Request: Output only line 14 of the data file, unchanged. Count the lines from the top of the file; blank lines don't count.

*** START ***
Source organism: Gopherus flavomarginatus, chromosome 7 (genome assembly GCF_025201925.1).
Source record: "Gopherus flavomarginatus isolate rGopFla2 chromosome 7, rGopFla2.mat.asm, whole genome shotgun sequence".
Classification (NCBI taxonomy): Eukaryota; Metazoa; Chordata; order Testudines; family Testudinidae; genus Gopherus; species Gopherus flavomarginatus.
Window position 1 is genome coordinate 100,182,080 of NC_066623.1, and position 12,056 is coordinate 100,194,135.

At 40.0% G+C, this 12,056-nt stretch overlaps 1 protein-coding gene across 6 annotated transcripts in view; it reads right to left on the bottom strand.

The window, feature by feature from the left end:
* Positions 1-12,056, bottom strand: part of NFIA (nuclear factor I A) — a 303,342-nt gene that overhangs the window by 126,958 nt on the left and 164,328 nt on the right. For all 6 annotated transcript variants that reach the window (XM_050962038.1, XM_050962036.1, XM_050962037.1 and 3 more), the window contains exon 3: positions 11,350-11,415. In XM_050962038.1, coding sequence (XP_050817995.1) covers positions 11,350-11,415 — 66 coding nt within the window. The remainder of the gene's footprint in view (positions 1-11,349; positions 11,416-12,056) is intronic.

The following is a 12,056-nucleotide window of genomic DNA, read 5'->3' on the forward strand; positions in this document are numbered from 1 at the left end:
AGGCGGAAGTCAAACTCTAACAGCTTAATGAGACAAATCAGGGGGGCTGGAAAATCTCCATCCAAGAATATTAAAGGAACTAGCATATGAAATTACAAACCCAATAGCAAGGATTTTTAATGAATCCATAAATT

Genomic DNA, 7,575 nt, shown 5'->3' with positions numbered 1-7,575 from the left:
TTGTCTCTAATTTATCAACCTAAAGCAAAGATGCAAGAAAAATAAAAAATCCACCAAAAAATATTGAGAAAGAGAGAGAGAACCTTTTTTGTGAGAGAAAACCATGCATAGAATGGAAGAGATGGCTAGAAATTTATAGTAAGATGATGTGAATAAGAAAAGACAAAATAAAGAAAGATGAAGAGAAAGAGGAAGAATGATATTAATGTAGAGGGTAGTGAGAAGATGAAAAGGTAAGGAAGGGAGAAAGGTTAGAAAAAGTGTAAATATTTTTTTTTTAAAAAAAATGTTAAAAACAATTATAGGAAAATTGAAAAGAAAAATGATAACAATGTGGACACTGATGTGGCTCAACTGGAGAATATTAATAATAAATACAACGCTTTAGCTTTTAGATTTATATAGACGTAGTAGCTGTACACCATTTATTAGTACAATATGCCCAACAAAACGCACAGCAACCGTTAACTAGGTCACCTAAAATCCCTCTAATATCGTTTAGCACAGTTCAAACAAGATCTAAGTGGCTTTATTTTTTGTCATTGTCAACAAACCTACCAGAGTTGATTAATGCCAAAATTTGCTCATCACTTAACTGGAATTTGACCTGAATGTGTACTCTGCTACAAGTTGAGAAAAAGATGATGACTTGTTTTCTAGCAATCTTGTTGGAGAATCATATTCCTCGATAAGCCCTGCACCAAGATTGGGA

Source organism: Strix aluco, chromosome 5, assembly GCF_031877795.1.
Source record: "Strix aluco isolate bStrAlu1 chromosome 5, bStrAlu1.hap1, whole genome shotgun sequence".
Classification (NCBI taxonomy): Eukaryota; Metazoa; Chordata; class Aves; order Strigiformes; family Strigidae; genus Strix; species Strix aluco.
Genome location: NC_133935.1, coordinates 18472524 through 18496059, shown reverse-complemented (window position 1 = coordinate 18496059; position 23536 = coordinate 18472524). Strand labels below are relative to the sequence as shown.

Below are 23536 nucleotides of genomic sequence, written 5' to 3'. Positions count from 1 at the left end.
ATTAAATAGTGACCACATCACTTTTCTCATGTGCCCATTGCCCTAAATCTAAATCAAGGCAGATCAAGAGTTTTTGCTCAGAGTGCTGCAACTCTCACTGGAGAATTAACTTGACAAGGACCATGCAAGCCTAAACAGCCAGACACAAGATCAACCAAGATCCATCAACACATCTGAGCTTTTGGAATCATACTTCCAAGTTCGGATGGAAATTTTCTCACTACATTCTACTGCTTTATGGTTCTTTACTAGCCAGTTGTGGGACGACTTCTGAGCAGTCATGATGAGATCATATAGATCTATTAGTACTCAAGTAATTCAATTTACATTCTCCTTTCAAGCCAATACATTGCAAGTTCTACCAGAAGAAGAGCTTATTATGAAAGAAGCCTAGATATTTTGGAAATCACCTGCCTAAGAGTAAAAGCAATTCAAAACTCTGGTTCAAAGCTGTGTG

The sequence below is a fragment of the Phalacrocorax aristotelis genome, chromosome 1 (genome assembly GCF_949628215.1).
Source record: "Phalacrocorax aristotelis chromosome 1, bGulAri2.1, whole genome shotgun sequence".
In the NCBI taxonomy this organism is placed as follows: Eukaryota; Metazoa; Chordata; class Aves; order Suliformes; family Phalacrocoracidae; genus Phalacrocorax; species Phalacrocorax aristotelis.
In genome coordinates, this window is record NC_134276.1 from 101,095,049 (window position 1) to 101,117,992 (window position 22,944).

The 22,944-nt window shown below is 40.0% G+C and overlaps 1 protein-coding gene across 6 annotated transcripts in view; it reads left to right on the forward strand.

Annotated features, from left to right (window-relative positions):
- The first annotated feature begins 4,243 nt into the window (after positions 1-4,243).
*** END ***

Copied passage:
Classification (NCBI taxonomy): Eukaryota; Metazoa; Chordata; class Aves; order Strigiformes; family Strigidae; genus Strix; species Strix aluco.